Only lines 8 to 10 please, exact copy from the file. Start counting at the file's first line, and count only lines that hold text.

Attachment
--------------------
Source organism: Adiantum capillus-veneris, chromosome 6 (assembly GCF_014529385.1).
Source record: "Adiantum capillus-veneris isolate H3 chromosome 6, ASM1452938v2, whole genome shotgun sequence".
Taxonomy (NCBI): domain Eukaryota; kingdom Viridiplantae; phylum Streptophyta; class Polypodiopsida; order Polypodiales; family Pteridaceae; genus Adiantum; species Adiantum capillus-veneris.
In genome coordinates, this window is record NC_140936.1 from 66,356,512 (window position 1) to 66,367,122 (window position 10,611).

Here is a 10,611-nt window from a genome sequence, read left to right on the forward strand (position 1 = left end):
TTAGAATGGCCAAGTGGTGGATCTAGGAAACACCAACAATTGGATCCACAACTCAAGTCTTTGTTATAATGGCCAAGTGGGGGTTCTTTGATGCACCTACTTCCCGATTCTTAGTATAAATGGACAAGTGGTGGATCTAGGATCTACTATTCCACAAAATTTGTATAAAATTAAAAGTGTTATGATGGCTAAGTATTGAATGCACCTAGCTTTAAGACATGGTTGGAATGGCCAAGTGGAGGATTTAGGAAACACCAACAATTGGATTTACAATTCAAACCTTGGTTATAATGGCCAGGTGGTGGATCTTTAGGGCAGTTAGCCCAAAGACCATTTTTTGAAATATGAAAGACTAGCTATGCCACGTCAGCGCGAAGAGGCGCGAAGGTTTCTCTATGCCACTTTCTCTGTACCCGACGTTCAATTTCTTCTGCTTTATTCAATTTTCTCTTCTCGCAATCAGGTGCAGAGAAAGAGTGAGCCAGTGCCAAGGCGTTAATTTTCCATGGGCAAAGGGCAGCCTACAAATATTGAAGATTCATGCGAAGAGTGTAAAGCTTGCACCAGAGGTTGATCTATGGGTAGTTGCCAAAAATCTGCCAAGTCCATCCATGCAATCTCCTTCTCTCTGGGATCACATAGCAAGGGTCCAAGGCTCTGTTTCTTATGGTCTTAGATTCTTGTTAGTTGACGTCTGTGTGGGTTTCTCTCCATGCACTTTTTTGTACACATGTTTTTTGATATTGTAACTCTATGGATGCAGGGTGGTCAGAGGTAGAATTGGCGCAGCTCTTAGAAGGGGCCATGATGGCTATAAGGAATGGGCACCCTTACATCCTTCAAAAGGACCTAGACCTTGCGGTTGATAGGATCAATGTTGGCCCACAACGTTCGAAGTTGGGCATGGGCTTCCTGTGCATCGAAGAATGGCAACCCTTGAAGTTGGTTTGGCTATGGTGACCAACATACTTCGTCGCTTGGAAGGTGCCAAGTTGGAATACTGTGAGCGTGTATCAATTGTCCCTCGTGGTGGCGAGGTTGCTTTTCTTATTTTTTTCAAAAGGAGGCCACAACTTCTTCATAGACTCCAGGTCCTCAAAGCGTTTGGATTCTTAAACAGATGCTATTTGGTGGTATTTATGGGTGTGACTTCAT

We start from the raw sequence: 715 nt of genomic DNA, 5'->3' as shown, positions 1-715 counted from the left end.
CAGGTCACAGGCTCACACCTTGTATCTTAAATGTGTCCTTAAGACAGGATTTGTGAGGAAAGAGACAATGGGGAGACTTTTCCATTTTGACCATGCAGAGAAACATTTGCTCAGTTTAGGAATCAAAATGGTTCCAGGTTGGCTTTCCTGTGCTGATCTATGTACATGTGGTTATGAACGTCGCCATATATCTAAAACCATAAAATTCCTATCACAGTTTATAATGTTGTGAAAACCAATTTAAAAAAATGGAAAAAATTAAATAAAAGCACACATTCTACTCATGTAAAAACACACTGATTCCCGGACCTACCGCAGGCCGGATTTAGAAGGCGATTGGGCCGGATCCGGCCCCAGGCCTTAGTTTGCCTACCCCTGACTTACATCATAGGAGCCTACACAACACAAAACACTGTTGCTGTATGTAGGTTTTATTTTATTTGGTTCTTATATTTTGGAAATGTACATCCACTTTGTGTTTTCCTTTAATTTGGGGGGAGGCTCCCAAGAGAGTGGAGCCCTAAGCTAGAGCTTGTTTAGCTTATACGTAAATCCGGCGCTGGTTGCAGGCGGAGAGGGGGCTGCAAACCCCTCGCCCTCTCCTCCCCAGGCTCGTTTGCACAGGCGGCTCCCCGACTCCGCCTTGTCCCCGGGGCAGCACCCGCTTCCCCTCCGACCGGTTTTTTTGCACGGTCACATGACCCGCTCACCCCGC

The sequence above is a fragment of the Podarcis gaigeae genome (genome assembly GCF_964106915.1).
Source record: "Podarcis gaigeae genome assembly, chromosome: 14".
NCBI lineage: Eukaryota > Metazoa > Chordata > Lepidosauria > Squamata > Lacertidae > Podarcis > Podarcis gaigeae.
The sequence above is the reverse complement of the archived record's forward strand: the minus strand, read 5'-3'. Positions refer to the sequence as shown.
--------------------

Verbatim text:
CAGGTCACAGGCTCACACCTTGTATCTTAAATGTGTCCTTAAGACAGGATTTGTGAGGAAAGAGACAATGGGGAGACTTTTCCATTTTGACCATGCAGAGAAACATTTGCTCAGTTTAGGAATCAAAATGGTTCCAGGTTGGCTTTCCTGTGCTGATCTATGTACATGTGGTTATGAACGTCGCCATATATCTAAAACCATAAAATTCCTATCACAGTTTATAATGTTGTGAAAACCAATTTAAAAAAATGGAAAAAATTAAATAAAAGCACACATTCTACTCATGTAAAAACACACTGATTCCCGGACCTACCGCAGGCCGGATTTAGAAGGCGATTGGGCCGGATCCGGCCCCAGGCCTTAGTTTGCCTACCCCTGACTTACATCATAGGAGCCTACACAACACAAAACACTGTTGCTGTATGTAGGTTTTATTTTATTTGGTTCTTATATTTTGGAAATGTACATCCACTTTGTGTTTTCCTTTAATTTGGGGGGAGGCTCCCAAGAGAGTGGAGCCCTAAGCTAGAGCTTGTTTAGCTTATACGTAAATCCGGCGCTGGTTGCAGGCGGAGAGGGGGCTGCAAACCCCTCGCCCTCTCCTCCCCAGGCTCGTTTGCACAGGCGGCTCCCCGACTCCGCCTTGTCCCCGGGGCAGCACCCGCTTCCCCTCCGACCGGTTTTTTTGCACGGTCACATGACCCGCTCACCCCGC

The sequence above is a fragment of the Podarcis gaigeae genome (genome assembly GCF_964106915.1).
Source record: "Podarcis gaigeae genome assembly, chromosome: 14".